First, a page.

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Windows 8 has some major differences from previous versions, including a new Start screen and support for touchscreen gestures. In this course veteran trainer Tim Grey will help you get oriented. After exploring the interface and the preinstalled applications, Tim shows how to add or remove applications, send and receive email, browse the web, view and share photos, play music and movies, and much more. Plus, see how to switch to the traditional desktop interface, if you prefer it, and get tips on managing, protecting, printing, and backing up your files.
It's easy to think of the Start Screen as being the entirety of Windows 8. After all you're going to spend a fair amount of time working with the Start screen, and when you launch Metro applications, they sort of feel like they're running within the Start Screen itself. But of course we still have the traditional Windows desktop environment available to us. And in many cases you'll want to make use of that desktop environment. For example, to run applications that require that environment or to take care of certain tasks related to managing your computer, for example. Let's take a look at how we can access and personalize the desktop. If you don't have any applications running, you can actually just press the Windows key on the keyboard to access the desktop.
But there's also a tile associated with the desktop. So you can simply tap or click on that tile to take yourself to the desktop environment. Let's take a look at some of the options for personalizing the desktop interface. Including changing our wallpaper image and the color scheme, for example. I'll go ahead and right-click on the desktop using a mouse. Or, if you're using a touchscreen device that includes support for the desktop environment you can just tap and hold your finger on the screen for a moment. And then from the pop-up menu we can choose Personalize.
That will bring up the personalization dialog. There are a variety of themes available that you can use to quickly configure the overall appearance of the desktop environment. You'll see, for example, that there are several themes that are included with Windows 8, by default. But you can also configure the individual items that make up that overall theme. For example, we can click on the desktop background option, and here we can choose a specific image that we would like to use as our desktop wallpaper. I'll go ahead and change the picture location option to the pictures library. That's the folder containing all of my pictures, and then I can choose which image I would like to use, or, in fact I can allow multiple images to rotate through.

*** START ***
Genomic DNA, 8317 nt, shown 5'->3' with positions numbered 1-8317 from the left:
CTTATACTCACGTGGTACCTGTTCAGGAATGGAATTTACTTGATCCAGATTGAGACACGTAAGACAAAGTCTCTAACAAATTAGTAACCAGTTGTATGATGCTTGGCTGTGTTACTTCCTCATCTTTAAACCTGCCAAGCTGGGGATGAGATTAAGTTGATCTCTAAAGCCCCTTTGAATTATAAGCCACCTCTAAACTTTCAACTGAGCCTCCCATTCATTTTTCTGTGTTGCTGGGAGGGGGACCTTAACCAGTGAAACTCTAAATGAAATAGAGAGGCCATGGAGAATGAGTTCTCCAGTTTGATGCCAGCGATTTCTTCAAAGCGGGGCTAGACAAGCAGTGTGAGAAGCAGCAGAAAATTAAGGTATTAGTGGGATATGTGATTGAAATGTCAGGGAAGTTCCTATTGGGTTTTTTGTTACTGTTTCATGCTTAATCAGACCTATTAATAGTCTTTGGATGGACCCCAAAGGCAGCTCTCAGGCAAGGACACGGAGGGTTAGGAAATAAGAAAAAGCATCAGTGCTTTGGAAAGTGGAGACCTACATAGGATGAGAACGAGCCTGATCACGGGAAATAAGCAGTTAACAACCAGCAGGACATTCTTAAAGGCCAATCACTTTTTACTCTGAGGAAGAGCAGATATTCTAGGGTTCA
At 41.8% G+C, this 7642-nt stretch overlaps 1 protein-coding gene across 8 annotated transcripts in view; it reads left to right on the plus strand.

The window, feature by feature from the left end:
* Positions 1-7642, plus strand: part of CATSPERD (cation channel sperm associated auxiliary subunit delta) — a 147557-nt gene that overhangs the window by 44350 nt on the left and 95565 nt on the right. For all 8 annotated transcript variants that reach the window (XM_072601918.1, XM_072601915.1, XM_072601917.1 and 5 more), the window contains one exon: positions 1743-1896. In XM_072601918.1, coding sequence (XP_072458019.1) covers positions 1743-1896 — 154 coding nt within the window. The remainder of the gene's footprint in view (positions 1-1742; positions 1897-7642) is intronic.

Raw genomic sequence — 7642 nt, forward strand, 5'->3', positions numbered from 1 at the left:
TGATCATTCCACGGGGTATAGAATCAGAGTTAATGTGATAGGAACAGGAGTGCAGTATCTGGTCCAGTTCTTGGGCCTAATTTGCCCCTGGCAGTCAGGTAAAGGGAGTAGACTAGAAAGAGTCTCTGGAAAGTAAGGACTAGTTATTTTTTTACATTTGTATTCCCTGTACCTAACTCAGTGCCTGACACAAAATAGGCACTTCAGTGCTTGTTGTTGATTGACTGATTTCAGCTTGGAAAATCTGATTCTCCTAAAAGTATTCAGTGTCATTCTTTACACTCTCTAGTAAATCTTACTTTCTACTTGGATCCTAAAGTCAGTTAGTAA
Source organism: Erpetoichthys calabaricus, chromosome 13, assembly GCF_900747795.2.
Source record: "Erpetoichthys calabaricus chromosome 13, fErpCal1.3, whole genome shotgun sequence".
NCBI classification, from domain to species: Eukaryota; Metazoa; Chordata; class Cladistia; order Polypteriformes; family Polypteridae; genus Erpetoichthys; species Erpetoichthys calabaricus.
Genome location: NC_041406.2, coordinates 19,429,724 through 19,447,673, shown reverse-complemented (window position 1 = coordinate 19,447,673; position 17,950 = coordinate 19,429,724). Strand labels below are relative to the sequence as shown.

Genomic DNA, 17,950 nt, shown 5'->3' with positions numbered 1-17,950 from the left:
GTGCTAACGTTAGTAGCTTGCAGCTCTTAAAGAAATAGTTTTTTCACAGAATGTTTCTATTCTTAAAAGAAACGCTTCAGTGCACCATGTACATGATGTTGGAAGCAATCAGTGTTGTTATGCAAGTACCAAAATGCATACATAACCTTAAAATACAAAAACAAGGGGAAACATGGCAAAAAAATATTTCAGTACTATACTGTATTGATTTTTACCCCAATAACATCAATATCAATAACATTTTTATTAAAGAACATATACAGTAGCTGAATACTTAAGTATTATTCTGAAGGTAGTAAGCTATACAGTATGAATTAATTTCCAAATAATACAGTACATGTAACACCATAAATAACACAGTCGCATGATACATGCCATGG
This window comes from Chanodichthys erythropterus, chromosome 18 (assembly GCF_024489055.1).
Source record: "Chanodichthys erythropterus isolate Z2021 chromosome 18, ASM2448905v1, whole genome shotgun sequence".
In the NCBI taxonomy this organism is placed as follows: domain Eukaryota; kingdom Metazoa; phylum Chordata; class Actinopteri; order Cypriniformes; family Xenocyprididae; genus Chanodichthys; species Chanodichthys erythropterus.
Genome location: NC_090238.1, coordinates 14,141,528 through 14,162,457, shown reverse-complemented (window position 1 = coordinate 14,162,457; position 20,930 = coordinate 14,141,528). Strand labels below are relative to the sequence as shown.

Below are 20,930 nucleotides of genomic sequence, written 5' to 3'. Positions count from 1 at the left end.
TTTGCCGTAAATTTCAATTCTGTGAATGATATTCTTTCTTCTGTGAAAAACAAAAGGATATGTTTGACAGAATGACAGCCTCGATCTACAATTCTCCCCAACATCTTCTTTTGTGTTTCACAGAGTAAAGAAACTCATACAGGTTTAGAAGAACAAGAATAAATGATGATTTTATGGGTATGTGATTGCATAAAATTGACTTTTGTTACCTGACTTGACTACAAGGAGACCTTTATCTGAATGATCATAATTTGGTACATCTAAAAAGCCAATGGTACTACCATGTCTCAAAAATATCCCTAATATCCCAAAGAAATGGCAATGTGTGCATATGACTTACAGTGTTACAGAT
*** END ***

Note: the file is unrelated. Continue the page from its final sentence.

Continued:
I think I'll simply choose a single image that I would like to use as my desktop picture, so I'll click the Clear All button, and then I'll simply click the check box for one of the images that I would like to use. If I do have multiple images selected, I can specify how frequently I want that image to change, and also how whether or not I want to randomly shuffle through all of the photos. I can also specify whether I want to fill the screen. In other words, have the image cropped to fill the available space or I can use the fit option if I want the image to retain its original dimensions without being cropped.
I can also span across multiple displays. I can stretch the image to fill the available space. And I can also tile the image or simply center the image. I'll go ahead and use the fill option in this case and then I'll click the Save Changes button to apply that change to the desktop wallpaper. You may have noticed, that when I changed the image for my desktop wallpaper, that the color scheme automatically changed as well, and that's because I don't really have a color scheme defined at all. Rather the automatic setting is established. But I can choose a specific color scheme if I'd like simply by clicking on the color option and then clicking on one of the color swatches to choose which color I'd like to use. This color looks rather nice, I think that's working nicely, so I'll go ahead and click the Save Changes button.
I can also specify which sounds I would like to use for various events. You can see that the default option is currently established, but I could also use custom sounds if I wanted to and I can also specify a screen saver. So, for example, I can choose a photo slide show screen saver, and then configure the settings. For example, choosing which images I want to include. By default, the pictures folder is being used. And I can determine the speed of the slideshow and whether or not I want the photos to be shuffled into a random order.
I can specify how many minutes should pass with no activity before the screen saver is activated. And a very nice feature I can turn on a check box so that when I resume the system, in other words, when I press a key on a keyboard or move the mouse, the log on screen will be displayed. In other words, when the screen saver activates, the computer will be locked and require a password. So if you walk away from your computer, and in this case after one minute the screen saver activates. Then anyone who tries to access your computer will need to enter a password, so it's a nice little additional safety precaution you can use as well.
I'll go ahead and click the OK button and if I'd like I can also save this theme so that if I switch themes later it's very easy to get back to this particular theme. I'll go ahead and click the Save Theme option. I'll type in a name for this theme. Since this photo was captured in Croatia I'll just call this my Croatia theme. And then I'll click the Save button in order to save that theme. With my settings established for personalizing my desktop environment, I can then simply close the personalization dialog and enjoy my new desktop experience.
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